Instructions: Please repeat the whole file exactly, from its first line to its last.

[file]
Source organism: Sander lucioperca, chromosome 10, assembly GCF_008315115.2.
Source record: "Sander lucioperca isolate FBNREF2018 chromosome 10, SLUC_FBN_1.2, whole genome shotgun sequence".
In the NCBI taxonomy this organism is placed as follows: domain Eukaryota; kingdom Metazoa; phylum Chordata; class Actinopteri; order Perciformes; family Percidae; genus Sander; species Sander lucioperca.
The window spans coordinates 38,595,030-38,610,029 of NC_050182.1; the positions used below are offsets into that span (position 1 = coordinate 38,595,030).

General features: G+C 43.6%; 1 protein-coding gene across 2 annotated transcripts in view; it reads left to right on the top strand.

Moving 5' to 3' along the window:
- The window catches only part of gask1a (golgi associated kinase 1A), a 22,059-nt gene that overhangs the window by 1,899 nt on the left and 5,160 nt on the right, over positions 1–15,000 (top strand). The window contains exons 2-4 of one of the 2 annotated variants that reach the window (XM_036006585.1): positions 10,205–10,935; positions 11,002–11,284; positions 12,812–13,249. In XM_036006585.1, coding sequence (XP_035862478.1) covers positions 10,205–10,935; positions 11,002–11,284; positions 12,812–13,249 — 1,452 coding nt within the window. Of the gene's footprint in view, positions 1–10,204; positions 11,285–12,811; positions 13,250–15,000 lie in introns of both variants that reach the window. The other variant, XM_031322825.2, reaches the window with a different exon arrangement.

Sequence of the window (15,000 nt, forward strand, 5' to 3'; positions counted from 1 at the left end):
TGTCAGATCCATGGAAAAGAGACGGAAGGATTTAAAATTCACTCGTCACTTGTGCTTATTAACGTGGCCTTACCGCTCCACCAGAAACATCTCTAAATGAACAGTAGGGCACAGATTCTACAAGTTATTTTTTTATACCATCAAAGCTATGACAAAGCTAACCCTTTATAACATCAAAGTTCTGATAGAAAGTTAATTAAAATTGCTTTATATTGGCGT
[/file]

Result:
Source organism: Sander lucioperca, chromosome 10, assembly GCF_008315115.2.
Source record: "Sander lucioperca isolate FBNREF2018 chromosome 10, SLUC_FBN_1.2, whole genome shotgun sequence".
In the NCBI taxonomy this organism is placed as follows: domain Eukaryota; kingdom Metazoa; phylum Chordata; class Actinopteri; order Perciformes; family Percidae; genus Sander; species Sander lucioperca.
The window spans coordinates 38,595,030-38,610,029 of NC_050182.1; the positions used below are offsets into that span (position 1 = coordinate 38,595,030).

General features: G+C 43.6%; 1 protein-coding gene across 2 annotated transcripts in view; it reads left to right on the top strand.

Moving 5' to 3' along the window:
- The window catches only part of gask1a (golgi associated kinase 1A), a 22,059-nt gene that overhangs the window by 1,899 nt on the left and 5,160 nt on the right, over positions 1–15,000 (top strand). The window contains exons 2-4 of one of the 2 annotated variants that reach the window (XM_036006585.1): positions 10,205–10,935; positions 11,002–11,284; positions 12,812–13,249. In XM_036006585.1, coding sequence (XP_035862478.1) covers positions 10,205–10,935; positions 11,002–11,284; positions 12,812–13,249 — 1,452 coding nt within the window. Of the gene's footprint in view, positions 1–10,204; positions 11,285–12,811; positions 13,250–15,000 lie in introns of both variants that reach the window. The other variant, XM_031322825.2, reaches the window with a different exon arrangement.

Sequence of the window (15,000 nt, forward strand, 5' to 3'; positions counted from 1 at the left end):
TGTCAGATCCATGGAAAAGAGACGGAAGGATTTAAAATTCACTCGTCACTTGTGCTTATTAACGTGGCCTTACCGCTCCACCAGAAACATCTCTAAATGAACAGTAGGGCACAGATTCTACAAGTTATTTTTTTATACCATCAAAGCTATGACAAAGCTAACCCTTTATAACATCAAAGTTCTGATAGAAAGTTAATTAAAATTGCTTTATATTGGCGT